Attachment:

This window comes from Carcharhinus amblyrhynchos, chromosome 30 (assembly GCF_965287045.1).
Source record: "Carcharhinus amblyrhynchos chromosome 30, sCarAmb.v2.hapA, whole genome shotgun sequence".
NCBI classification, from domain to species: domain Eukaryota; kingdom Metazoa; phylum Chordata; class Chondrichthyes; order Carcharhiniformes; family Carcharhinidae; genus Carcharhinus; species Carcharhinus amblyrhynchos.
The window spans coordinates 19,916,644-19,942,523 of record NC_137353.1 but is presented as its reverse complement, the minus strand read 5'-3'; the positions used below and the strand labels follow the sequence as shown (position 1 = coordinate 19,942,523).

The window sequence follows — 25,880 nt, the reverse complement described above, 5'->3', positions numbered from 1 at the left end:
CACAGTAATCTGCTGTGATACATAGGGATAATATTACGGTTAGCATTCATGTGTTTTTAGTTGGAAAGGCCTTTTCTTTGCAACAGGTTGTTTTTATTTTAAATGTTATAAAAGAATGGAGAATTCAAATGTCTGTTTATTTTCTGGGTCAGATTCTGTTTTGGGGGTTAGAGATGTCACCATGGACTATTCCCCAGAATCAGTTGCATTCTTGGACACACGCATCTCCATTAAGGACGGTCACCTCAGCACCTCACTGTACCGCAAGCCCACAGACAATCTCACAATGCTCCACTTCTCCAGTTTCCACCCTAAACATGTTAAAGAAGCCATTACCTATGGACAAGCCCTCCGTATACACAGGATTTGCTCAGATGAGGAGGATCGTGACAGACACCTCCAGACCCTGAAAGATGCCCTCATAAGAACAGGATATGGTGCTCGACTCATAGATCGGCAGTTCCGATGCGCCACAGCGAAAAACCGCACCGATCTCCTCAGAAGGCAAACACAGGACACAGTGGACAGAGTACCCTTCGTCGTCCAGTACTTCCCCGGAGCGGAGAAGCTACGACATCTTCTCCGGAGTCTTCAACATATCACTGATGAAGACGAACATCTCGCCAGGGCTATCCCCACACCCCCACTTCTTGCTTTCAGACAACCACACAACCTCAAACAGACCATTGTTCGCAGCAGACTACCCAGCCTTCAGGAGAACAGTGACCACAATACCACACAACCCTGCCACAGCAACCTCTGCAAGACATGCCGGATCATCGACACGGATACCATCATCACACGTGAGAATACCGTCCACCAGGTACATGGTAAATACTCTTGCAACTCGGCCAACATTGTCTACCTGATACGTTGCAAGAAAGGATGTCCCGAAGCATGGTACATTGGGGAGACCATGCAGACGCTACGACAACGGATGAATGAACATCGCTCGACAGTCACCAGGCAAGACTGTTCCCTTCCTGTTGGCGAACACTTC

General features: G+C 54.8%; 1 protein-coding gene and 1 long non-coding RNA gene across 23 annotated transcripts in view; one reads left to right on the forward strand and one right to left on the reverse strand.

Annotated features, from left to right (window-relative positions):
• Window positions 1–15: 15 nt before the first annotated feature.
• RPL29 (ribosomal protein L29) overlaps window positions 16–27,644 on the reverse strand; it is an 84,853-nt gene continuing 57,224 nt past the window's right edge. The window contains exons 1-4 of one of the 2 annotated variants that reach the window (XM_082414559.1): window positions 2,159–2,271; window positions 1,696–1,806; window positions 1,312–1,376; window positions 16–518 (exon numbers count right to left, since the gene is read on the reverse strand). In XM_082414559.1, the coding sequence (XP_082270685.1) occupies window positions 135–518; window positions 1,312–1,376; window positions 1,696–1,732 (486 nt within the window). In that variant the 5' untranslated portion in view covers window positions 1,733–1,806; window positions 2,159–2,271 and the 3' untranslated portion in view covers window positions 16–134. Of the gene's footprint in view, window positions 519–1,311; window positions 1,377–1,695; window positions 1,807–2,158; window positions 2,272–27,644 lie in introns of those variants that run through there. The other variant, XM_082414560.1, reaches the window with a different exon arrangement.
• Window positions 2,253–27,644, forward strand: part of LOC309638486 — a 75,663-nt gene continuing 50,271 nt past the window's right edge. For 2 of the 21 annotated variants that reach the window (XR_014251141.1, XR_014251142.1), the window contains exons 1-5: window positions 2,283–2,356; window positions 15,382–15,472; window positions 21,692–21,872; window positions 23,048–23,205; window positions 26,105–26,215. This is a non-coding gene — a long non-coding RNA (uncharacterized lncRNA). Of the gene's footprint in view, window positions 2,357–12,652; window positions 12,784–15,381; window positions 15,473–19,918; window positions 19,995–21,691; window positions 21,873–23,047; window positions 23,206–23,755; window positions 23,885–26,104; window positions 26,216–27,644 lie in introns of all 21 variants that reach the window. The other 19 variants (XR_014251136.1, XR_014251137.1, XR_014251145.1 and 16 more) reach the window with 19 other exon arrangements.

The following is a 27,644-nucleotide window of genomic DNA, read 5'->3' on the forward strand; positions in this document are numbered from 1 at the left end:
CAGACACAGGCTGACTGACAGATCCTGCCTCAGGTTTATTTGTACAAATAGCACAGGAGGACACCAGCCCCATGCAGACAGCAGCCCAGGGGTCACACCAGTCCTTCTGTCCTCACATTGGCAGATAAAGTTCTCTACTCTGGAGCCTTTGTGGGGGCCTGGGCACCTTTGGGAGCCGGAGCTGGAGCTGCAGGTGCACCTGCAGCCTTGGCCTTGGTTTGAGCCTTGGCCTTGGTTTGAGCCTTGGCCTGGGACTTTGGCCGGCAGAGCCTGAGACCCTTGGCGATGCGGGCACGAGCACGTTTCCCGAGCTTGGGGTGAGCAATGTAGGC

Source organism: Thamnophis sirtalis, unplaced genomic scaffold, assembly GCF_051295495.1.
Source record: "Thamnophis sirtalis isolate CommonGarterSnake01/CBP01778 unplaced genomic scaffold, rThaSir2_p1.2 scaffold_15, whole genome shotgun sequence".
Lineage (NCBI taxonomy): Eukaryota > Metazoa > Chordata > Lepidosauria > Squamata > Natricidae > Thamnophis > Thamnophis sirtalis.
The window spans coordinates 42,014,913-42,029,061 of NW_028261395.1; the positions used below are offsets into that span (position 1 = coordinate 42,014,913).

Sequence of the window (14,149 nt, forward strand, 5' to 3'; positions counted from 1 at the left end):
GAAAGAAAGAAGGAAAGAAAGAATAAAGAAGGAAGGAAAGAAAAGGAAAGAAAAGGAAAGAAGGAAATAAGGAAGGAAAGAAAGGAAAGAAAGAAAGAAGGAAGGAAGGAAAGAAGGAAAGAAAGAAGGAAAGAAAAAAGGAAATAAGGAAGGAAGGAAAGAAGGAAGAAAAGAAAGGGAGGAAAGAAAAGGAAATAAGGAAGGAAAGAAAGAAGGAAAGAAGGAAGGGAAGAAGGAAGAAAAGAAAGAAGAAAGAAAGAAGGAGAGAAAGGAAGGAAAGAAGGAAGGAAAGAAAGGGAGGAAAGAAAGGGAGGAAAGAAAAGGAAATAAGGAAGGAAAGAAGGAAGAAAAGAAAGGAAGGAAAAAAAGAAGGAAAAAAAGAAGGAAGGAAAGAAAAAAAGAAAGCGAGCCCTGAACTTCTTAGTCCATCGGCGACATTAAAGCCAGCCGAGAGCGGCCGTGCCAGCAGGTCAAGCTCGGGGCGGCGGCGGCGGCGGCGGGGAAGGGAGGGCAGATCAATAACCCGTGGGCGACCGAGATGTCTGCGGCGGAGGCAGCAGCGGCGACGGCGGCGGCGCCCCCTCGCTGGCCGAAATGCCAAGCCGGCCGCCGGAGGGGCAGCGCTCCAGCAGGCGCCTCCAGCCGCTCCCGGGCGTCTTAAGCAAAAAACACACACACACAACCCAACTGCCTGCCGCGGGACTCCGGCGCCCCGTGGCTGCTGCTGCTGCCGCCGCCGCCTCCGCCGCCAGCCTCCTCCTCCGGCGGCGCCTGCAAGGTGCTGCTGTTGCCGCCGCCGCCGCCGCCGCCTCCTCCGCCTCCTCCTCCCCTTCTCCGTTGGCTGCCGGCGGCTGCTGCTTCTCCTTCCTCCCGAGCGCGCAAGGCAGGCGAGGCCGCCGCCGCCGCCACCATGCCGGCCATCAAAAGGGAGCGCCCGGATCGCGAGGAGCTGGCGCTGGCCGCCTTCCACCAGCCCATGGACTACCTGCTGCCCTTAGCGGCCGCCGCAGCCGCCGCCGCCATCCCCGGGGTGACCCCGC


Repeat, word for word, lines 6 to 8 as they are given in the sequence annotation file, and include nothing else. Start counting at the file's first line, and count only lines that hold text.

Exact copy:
CACAGTAATCTGCTGTGATACATAGGGATAATATTACGGTTAGCATTCATGTGTTTTTAGTTGGAAAGGCCTTTTCTTTGCAACAGGTTGTTTTTATTTTAAATGTTATAAAAGAATGGAGAATTCAAATGTCTGTTTATTTTCTGGGTCAGATTCTGTTTTGGGGGTTAGAGATGTCACCATGGACTATTCCCCAGAATCAGTTGCATTCTTGGACACACGCATCTCCATTAAGGACGGTCACCTCAGCACCTCACTGTACCGCAAGCCCACAGACAATCTCACAATGCTCCACTTCTCCAGTTTCCACCCTAAACATGTTAAAGAAGCCATTACCTATGGACAAGCCCTCCGTATACACAGGATTTGCTCAGATGAGGAGGATCGTGACAGACACCTCCAGACCCTGAAAGATGCCCTCATAAGAACAGGATATGGTGCTCGACTCATAGATCGGCAGTTCCGATGCGCCACAGCGAAAAACCGCACCGATCTCCTCAGAAGGCAAACACAGGACACAGTGGACAGAGTACCCTTCGTCGTCCAGTACTTCCCCGGAGCGGAGAAGCTACGACATCTTCTCCGGAGTCTTCAACATATCACTGATGAAGACGAACATCTCGCCAGGGCTATCCCCACACCCCCACTTCTTGCTTTCAGACAACCACACAACCTCAAACAGACCATTGTTCGCAGCAGACTACCCAGCCTTCAGGAGAACAGTGACCACAATACCACACAACCCTGCCACAGCAACCTCTGCAAGACATGCCGGATCATCGACACGGATACCATCATCACACGTGAGAATACCGTCCACCAGGTACATGGTAAATACTCTTGCAACTCGGCCAACATTGTCTACCTGATACGTTGCAAGAAAGGATGTCCCGAAGCATGGTACATTGGGGAGACCATGCAGACGCTACGACAACGGATGAATGAACATCGCTCGACAGTCACCAGGCAAGACTGTTCCCTTCCTGTTGGCGAACACTTC

General features: G+C 54.8%; 1 protein-coding gene and 1 long non-coding RNA gene across 23 annotated transcripts in view; one reads left to right on the forward strand and one right to left on the reverse strand.

Annotated features, from left to right (window-relative positions):